Be prepared for all customers
Rude, strange, hagglers, bargain hunters, etc.…
- Being a vendor means interacting with many different kinds of people – including some who will ask you bizarre questions, treat you and your merchandise with disrespect, and otherwise act bizarre and rudely toward you.
- If parents are allowing their children to run rampant through your booth without supervision, making sure the parents are in hearing distance, ask the children “not to touch” or “run around”. If it doesn’t create a response from the parents … then direct your comments to the parents. The important thing to remember as an artisan is to always remain as polite as possible.
- If people are thoughtlessly blocking traffic to your table while holding a conversation amongst themselves, try to find a way to encourage them to move on without directly ordering them to do so. For instance, find a reason to have to go to the front of your table and re-arrange a display stand or put out different merchandise. A firm but polite “Excuse me” as I urge them to step back tends to get the hint across.
- If someone is mishandling your merchandise or displays – such as putting a sweating drink container on your leather display pads or dropping delicate items on the ground, do not feel guilty in asking them to please not do such things. Be firm yet don’t yell at them. Your merchandise should be treated with respect and care.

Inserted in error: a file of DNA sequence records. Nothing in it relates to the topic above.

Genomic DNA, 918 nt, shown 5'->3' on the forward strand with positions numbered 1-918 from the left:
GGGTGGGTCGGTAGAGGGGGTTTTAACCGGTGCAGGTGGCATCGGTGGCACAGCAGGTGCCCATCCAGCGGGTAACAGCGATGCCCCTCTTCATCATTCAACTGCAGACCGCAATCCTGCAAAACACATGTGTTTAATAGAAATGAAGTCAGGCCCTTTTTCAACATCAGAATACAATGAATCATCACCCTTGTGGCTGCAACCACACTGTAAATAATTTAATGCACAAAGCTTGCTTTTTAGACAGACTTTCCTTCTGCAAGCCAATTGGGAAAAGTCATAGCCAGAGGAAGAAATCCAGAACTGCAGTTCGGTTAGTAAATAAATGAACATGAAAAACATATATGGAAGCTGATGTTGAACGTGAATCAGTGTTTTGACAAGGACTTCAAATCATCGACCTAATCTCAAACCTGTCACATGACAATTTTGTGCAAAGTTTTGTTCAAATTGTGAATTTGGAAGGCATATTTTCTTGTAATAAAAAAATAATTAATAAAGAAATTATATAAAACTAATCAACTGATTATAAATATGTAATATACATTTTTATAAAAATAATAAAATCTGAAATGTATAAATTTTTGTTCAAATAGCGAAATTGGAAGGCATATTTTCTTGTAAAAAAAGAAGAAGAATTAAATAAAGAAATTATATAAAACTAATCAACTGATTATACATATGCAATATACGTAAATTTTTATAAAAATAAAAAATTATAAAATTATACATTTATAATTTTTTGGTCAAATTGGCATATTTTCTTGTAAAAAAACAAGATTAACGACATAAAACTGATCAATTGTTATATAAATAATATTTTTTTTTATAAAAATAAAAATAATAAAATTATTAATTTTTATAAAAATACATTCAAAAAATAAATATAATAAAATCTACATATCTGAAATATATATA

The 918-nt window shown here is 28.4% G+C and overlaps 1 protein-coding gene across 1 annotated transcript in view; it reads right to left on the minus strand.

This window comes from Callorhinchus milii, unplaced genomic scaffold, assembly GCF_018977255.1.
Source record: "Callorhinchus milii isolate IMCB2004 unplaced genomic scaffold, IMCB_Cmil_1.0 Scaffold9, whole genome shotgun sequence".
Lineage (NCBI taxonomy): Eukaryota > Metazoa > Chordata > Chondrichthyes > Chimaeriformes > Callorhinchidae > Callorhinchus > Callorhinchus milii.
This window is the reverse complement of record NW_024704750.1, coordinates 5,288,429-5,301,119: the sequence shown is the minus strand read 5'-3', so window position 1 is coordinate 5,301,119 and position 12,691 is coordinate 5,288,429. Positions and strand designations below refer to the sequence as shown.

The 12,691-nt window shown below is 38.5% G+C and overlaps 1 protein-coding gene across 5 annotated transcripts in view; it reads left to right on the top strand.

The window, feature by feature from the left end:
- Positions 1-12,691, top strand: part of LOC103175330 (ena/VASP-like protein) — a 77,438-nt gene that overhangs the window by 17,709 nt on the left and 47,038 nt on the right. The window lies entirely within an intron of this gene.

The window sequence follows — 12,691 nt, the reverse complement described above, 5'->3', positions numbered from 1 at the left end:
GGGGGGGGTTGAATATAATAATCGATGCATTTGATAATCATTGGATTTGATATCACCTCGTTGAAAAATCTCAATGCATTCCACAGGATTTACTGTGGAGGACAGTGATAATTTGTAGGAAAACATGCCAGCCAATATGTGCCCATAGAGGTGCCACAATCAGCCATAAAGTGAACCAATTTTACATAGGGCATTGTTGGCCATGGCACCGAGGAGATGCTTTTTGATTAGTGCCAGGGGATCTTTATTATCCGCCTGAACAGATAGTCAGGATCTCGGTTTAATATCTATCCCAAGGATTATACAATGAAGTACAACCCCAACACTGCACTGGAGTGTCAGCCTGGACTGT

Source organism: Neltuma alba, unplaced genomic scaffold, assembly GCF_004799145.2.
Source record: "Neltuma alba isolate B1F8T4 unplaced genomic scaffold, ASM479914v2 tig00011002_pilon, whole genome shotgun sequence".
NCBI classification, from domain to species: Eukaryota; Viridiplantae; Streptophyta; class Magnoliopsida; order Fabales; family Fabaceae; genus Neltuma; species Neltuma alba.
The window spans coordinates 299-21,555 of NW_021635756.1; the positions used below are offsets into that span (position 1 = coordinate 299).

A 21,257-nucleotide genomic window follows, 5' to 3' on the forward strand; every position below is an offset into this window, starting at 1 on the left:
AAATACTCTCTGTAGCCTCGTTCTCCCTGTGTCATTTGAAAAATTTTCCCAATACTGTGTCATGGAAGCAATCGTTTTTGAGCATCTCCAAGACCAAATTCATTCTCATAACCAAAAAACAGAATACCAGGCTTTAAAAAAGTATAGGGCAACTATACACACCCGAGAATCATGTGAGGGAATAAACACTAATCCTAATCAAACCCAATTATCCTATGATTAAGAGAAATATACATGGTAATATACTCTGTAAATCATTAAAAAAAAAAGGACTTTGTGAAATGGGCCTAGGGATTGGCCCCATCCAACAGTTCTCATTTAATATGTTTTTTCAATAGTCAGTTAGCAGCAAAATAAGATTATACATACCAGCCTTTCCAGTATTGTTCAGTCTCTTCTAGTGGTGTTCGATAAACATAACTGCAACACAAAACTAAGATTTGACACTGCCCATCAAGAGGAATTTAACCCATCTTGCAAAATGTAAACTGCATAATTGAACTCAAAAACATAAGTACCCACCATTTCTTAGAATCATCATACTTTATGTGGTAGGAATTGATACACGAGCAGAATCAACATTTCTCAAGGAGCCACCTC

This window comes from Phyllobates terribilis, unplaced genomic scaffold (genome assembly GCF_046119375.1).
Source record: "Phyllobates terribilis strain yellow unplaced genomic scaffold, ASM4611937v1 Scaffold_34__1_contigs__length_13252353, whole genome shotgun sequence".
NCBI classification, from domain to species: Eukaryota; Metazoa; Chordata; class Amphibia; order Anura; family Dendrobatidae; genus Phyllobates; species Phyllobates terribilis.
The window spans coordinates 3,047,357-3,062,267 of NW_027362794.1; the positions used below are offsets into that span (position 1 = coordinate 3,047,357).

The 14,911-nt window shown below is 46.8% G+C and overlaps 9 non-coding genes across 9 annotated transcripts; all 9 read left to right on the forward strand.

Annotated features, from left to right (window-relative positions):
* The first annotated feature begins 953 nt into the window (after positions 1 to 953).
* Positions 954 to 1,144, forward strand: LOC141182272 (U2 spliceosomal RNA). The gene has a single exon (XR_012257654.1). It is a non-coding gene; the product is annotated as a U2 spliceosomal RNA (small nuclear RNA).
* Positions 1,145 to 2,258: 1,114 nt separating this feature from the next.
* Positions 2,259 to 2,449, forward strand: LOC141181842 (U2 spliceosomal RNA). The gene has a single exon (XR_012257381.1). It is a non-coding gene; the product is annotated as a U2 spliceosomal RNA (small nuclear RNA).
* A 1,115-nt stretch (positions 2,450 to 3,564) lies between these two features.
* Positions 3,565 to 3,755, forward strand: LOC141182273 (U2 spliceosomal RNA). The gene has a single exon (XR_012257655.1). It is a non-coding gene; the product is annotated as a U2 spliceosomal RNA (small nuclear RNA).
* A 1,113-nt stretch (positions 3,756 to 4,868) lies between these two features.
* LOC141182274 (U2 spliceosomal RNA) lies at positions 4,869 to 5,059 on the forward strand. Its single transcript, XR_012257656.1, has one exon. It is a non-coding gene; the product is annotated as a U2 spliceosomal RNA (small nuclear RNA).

- If a person actually appears to be a hazard to you and/or other vendors and customers, alert the craft show staff as soon as possible. At open air events, you never know who may pass through a craft show, and sometimes you may get mentally unstable individuals drawn to the crowds, those who have had too much to drink or illegal drugs and are not operating at normal mental capacity. The event staff should be able to evaluate the situation and the individuals involved and determine how to handle it, or potentially need to call in the police or emergency services to do so.
- As an artisan, it is your choice to allow bargaining and haggling over your prices. A good sales trick is to offer deals to customers interested in more than one item, or to offer a discount on purchasing a set versus individual pieces, but don’t feel obligated.
- Don’t offer a sale price just because a customer asks for it. If your sales are slow, you may wish to start bargaining just to make your expenses. Remember that a craft fair is not a flea market and customers should not be encouraged to think they can offer you a dollar